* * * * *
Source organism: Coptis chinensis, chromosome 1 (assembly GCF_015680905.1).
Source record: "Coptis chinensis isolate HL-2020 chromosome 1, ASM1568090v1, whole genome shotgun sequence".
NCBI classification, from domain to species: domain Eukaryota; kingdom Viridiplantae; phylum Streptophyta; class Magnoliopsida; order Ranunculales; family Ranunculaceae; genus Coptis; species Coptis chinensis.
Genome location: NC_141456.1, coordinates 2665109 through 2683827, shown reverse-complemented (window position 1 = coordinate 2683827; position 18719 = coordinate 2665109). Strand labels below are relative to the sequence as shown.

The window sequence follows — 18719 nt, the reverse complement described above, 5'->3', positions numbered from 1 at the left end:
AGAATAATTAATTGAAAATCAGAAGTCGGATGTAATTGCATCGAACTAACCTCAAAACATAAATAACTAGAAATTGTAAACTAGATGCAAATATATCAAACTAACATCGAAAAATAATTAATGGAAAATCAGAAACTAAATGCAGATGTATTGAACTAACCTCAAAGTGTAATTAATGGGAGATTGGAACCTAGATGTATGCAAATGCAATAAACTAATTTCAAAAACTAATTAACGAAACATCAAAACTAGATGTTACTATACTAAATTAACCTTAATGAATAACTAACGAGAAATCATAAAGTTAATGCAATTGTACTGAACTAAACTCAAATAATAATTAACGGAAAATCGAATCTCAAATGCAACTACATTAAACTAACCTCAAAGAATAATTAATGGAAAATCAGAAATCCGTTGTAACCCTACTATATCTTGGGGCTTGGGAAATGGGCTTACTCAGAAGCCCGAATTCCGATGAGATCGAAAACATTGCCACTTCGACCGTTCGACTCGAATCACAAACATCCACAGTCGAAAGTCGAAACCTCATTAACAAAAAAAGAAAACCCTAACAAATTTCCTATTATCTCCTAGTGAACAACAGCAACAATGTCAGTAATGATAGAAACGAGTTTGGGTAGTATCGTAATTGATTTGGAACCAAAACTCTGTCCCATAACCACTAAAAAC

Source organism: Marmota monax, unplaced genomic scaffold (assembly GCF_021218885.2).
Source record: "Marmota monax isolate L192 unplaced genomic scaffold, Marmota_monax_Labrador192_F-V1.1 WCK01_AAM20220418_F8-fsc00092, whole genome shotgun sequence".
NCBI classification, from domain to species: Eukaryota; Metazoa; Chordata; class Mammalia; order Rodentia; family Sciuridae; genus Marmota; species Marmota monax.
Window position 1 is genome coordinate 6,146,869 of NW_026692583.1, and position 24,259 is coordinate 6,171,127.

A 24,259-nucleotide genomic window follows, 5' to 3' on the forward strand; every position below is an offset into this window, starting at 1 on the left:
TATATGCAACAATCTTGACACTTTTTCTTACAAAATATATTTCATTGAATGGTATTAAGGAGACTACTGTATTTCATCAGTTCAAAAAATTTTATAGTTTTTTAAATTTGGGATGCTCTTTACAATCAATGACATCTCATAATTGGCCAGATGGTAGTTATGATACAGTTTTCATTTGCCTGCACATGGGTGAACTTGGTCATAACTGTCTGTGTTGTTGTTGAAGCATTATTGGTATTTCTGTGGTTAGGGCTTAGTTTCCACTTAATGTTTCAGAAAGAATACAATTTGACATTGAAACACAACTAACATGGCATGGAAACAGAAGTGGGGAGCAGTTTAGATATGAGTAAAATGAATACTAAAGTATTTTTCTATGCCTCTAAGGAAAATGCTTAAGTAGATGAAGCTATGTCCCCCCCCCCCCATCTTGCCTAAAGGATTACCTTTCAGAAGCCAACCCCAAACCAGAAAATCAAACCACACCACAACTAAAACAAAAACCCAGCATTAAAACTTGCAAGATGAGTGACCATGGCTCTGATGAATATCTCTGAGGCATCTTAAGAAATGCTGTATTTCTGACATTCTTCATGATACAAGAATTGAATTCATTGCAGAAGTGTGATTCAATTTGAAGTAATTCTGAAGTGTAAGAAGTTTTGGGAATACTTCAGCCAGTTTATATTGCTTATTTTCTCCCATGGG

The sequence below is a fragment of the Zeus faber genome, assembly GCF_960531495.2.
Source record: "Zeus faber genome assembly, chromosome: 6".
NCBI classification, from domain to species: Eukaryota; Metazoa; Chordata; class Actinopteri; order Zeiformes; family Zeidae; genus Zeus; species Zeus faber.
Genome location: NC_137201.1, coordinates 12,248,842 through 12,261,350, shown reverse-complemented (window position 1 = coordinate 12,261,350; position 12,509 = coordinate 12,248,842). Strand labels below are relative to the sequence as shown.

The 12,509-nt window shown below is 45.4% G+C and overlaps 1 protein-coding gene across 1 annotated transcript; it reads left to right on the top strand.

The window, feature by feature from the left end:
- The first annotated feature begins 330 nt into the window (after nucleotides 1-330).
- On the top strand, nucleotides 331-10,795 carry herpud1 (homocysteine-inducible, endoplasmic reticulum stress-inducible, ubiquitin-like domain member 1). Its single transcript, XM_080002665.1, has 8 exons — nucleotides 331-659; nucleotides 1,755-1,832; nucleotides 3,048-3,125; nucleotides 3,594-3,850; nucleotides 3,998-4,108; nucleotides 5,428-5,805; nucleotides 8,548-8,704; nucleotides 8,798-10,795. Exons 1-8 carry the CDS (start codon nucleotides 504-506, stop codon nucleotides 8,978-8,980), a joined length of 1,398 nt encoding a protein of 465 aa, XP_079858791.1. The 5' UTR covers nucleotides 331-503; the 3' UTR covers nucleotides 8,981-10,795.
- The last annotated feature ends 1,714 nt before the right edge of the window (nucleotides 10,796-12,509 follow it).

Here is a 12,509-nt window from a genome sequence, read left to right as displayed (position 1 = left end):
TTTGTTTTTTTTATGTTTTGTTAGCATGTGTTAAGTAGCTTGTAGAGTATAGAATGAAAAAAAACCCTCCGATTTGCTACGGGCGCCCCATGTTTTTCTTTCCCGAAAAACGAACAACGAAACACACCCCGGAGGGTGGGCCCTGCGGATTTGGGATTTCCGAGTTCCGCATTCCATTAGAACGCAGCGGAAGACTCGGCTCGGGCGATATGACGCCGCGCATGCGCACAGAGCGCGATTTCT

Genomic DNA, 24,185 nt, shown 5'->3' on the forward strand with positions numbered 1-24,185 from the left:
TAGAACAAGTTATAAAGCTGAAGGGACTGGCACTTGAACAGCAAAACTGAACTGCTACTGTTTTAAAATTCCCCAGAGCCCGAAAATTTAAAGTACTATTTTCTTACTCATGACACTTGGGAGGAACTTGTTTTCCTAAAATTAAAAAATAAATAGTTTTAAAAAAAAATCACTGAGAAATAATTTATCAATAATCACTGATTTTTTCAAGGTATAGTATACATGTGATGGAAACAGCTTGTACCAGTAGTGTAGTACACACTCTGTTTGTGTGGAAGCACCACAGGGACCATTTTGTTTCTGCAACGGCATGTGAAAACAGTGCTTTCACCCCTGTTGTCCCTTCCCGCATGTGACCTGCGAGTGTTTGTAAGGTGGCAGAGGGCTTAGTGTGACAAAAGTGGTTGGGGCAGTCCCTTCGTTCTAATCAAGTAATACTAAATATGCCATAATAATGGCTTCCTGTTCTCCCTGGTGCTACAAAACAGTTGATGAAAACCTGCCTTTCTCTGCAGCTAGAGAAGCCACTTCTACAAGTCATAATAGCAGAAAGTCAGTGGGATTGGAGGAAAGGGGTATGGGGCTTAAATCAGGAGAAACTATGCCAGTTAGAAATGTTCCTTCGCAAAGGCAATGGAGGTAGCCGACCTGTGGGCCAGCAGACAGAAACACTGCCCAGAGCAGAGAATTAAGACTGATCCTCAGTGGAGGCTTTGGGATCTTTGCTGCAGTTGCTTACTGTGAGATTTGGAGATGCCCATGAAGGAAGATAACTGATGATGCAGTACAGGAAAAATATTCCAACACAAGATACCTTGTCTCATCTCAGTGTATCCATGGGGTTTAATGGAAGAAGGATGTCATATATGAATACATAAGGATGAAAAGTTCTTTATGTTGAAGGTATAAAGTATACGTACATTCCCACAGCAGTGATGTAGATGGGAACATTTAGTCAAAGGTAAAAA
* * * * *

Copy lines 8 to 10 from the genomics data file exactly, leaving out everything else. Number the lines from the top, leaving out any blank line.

Source record: "Marmota monax isolate L192 unplaced genomic scaffold, Marmota_monax_Labrador192_F-V1.1 WCK01_AAM20220418_F8-fsc00092, whole genome shotgun sequence".
NCBI classification, from domain to species: Eukaryota; Metazoa; Chordata; class Mammalia; order Rodentia; family Sciuridae; genus Marmota; species Marmota monax.
Window position 1 is genome coordinate 6,146,869 of NW_026692583.1, and position 24,259 is coordinate 6,171,127.